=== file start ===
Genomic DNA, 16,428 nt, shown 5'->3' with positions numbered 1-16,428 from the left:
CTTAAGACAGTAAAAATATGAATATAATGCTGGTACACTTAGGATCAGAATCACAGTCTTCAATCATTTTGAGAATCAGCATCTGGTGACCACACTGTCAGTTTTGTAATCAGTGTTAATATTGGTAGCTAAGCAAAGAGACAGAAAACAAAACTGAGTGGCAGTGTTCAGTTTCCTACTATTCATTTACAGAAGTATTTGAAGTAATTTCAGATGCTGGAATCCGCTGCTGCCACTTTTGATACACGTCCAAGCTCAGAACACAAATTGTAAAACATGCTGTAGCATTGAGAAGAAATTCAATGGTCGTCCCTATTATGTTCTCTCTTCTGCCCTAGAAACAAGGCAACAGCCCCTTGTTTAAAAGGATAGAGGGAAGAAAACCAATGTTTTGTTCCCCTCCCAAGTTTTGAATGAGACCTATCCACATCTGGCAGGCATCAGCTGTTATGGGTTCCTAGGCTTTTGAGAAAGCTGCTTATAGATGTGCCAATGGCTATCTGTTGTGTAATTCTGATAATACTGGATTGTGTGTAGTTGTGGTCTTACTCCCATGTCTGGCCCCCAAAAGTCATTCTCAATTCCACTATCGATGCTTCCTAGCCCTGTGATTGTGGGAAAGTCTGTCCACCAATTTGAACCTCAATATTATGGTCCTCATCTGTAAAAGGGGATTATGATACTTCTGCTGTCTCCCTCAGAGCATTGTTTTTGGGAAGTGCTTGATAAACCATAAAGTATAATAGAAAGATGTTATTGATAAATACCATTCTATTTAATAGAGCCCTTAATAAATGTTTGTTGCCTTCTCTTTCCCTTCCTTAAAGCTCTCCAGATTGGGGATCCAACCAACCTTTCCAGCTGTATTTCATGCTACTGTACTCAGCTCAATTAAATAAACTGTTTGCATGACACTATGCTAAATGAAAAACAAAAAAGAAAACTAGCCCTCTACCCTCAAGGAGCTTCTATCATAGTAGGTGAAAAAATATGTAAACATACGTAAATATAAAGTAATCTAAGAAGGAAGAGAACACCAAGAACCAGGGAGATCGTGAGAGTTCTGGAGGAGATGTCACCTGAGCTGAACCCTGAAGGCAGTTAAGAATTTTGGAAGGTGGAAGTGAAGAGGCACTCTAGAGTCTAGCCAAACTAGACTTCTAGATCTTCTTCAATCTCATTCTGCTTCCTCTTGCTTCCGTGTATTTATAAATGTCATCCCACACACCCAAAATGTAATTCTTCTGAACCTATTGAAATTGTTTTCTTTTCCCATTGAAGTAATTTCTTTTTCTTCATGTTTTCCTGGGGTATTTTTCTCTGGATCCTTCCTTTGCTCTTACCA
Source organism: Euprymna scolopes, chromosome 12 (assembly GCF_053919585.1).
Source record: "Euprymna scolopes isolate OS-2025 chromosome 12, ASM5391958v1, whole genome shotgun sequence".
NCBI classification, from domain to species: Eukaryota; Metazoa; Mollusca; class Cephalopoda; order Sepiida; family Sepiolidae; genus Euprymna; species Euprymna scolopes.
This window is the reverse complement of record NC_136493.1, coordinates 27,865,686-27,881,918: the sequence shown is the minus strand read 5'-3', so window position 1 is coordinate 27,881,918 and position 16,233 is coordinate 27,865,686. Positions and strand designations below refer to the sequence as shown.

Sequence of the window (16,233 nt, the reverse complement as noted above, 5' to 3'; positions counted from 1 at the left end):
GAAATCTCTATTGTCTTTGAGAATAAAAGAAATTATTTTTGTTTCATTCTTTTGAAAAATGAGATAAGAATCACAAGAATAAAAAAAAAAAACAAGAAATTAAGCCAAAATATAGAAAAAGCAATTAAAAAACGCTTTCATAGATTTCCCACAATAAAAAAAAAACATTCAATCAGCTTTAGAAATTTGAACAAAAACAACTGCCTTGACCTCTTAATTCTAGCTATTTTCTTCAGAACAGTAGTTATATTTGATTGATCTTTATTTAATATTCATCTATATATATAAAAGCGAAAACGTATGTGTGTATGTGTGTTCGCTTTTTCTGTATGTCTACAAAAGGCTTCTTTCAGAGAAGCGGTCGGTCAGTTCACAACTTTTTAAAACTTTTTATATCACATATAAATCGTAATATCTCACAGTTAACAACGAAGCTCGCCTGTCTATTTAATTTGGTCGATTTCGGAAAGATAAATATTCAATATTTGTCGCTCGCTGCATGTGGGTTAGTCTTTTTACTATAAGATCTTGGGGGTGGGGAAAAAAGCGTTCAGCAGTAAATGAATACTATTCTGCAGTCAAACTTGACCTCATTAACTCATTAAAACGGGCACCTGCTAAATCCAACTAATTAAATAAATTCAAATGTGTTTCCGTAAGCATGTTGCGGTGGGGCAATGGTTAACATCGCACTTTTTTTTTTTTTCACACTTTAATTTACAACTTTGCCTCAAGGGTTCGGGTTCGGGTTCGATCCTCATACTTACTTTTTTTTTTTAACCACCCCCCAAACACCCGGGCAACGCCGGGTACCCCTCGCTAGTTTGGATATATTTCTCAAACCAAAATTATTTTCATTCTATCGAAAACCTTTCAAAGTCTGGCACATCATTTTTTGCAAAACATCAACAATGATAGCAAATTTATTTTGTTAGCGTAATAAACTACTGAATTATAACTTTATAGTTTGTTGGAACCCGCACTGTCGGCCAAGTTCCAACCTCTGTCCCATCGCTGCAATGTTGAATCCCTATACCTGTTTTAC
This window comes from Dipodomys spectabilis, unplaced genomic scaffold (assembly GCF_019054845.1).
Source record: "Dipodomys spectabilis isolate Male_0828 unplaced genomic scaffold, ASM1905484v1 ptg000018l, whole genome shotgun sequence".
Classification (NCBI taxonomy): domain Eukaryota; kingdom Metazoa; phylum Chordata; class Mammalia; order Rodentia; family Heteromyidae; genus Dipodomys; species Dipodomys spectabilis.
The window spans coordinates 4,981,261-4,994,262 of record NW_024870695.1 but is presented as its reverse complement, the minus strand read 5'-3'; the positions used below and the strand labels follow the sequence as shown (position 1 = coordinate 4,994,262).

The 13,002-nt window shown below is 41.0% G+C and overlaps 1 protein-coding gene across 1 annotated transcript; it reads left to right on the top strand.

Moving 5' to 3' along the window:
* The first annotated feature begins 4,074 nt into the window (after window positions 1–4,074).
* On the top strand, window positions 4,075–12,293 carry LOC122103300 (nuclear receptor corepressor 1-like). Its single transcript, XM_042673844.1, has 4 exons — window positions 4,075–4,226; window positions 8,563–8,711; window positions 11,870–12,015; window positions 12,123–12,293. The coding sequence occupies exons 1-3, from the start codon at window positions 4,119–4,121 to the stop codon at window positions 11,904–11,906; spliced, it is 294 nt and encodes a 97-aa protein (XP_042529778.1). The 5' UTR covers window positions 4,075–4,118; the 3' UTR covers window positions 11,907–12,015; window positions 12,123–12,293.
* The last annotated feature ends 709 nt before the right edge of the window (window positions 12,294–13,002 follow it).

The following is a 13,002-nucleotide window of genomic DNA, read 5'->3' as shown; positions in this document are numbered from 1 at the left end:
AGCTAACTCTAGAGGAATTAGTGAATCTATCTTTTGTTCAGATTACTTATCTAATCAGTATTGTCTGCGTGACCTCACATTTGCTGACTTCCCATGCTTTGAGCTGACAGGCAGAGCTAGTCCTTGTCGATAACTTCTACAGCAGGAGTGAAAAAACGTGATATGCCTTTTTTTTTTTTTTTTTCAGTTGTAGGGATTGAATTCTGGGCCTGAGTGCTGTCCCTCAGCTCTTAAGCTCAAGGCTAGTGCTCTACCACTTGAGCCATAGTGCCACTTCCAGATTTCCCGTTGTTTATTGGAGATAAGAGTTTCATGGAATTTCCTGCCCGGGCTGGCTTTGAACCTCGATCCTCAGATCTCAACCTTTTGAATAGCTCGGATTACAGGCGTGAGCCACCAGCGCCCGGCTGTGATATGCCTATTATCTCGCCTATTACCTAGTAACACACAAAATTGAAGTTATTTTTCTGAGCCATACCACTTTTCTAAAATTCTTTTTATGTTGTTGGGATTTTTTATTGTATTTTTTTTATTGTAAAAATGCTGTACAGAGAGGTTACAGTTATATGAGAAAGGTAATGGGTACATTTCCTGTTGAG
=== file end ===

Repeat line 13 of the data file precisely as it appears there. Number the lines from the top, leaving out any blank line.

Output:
The 13,002-nt window shown below is 41.0% G+C and overlaps 1 protein-coding gene across 1 annotated transcript; it reads left to right on the top strand.